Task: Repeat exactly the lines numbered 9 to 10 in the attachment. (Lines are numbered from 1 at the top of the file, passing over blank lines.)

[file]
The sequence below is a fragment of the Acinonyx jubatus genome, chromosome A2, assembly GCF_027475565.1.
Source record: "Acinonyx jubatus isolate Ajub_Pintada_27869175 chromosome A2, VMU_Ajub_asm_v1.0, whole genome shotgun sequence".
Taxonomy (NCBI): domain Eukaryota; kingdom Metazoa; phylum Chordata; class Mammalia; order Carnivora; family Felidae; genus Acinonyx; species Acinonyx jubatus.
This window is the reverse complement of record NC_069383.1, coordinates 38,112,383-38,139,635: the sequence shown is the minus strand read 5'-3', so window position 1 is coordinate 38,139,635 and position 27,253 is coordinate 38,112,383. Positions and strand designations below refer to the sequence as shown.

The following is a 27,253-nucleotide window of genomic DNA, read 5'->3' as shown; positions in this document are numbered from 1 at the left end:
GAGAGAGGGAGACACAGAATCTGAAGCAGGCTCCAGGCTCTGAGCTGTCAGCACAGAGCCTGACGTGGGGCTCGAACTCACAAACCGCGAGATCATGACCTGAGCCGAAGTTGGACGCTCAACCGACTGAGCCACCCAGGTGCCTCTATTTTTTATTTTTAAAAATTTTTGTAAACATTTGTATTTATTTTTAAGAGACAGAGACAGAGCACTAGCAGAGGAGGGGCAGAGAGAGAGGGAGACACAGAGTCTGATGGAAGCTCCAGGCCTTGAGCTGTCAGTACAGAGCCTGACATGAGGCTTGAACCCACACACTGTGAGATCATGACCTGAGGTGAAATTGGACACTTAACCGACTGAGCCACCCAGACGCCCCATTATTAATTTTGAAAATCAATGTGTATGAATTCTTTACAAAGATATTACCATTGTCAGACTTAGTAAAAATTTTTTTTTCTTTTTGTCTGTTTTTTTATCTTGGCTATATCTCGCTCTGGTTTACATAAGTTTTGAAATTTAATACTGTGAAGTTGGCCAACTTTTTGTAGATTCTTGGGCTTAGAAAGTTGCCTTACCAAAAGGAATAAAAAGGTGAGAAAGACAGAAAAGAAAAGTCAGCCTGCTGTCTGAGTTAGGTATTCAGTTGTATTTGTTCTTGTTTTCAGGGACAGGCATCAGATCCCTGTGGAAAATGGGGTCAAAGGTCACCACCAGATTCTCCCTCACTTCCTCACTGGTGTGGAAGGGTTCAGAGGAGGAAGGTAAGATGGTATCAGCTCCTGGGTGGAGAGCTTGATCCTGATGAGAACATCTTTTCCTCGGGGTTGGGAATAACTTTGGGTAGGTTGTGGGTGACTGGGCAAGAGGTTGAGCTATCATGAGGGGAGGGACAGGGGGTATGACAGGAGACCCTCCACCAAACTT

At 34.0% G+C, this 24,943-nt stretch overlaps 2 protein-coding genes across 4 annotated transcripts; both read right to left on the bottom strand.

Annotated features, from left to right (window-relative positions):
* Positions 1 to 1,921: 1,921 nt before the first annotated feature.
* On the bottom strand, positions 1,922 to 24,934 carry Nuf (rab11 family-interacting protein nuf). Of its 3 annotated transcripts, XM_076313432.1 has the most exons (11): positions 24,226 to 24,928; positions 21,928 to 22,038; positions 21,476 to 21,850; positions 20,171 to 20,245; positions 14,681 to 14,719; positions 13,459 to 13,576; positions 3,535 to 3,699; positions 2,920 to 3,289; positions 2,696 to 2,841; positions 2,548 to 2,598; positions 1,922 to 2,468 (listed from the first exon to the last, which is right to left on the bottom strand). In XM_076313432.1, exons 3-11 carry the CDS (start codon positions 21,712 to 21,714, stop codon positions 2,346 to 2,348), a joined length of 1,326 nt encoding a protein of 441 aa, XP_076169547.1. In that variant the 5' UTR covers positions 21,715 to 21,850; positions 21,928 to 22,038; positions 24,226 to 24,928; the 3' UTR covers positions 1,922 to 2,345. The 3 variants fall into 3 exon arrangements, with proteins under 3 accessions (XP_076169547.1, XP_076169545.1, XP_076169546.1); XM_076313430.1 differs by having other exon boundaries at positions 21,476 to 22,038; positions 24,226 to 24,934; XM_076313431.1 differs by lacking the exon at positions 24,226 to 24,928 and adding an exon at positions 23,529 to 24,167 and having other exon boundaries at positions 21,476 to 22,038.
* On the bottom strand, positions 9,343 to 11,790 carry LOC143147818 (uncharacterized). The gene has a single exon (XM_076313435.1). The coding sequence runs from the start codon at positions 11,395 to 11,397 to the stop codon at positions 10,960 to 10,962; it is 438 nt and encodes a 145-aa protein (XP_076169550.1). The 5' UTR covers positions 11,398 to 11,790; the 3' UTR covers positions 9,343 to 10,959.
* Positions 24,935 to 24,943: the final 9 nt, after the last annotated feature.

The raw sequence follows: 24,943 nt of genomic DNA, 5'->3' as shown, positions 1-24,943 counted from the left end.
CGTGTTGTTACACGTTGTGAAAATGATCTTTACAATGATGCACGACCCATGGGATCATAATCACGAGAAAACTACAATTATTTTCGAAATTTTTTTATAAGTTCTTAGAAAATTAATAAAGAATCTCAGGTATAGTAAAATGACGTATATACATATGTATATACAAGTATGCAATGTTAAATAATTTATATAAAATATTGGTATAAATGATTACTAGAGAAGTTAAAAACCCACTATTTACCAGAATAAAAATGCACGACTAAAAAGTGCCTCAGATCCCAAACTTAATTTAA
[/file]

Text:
* Positions 1 to 1,921: 1,921 nt before the first annotated feature.
* On the bottom strand, positions 1,922 to 24,934 carry Nuf (rab11 family-interacting protein nuf). Of its 3 annotated transcripts, XM_076313432.1 has the most exons (11): positions 24,226 to 24,928; positions 21,928 to 22,038; positions 21,476 to 21,850; positions 20,171 to 20,245; positions 14,681 to 14,719; positions 13,459 to 13,576; positions 3,535 to 3,699; positions 2,920 to 3,289; positions 2,696 to 2,841; positions 2,548 to 2,598; positions 1,922 to 2,468 (listed from the first exon to the last, which is right to left on the bottom strand). In XM_076313432.1, exons 3-11 carry the CDS (start codon positions 21,712 to 21,714, stop codon positions 2,346 to 2,348), a joined length of 1,326 nt encoding a protein of 441 aa, XP_076169547.1. In that variant the 5' UTR covers positions 21,715 to 21,850; positions 21,928 to 22,038; positions 24,226 to 24,928; the 3' UTR covers positions 1,922 to 2,345. The 3 variants fall into 3 exon arrangements, with proteins under 3 accessions (XP_076169547.1, XP_076169545.1, XP_076169546.1); XM_076313430.1 differs by having other exon boundaries at positions 21,476 to 22,038; positions 24,226 to 24,934; XM_076313431.1 differs by lacking the exon at positions 24,226 to 24,928 and adding an exon at positions 23,529 to 24,167 and having other exon boundaries at positions 21,476 to 22,038.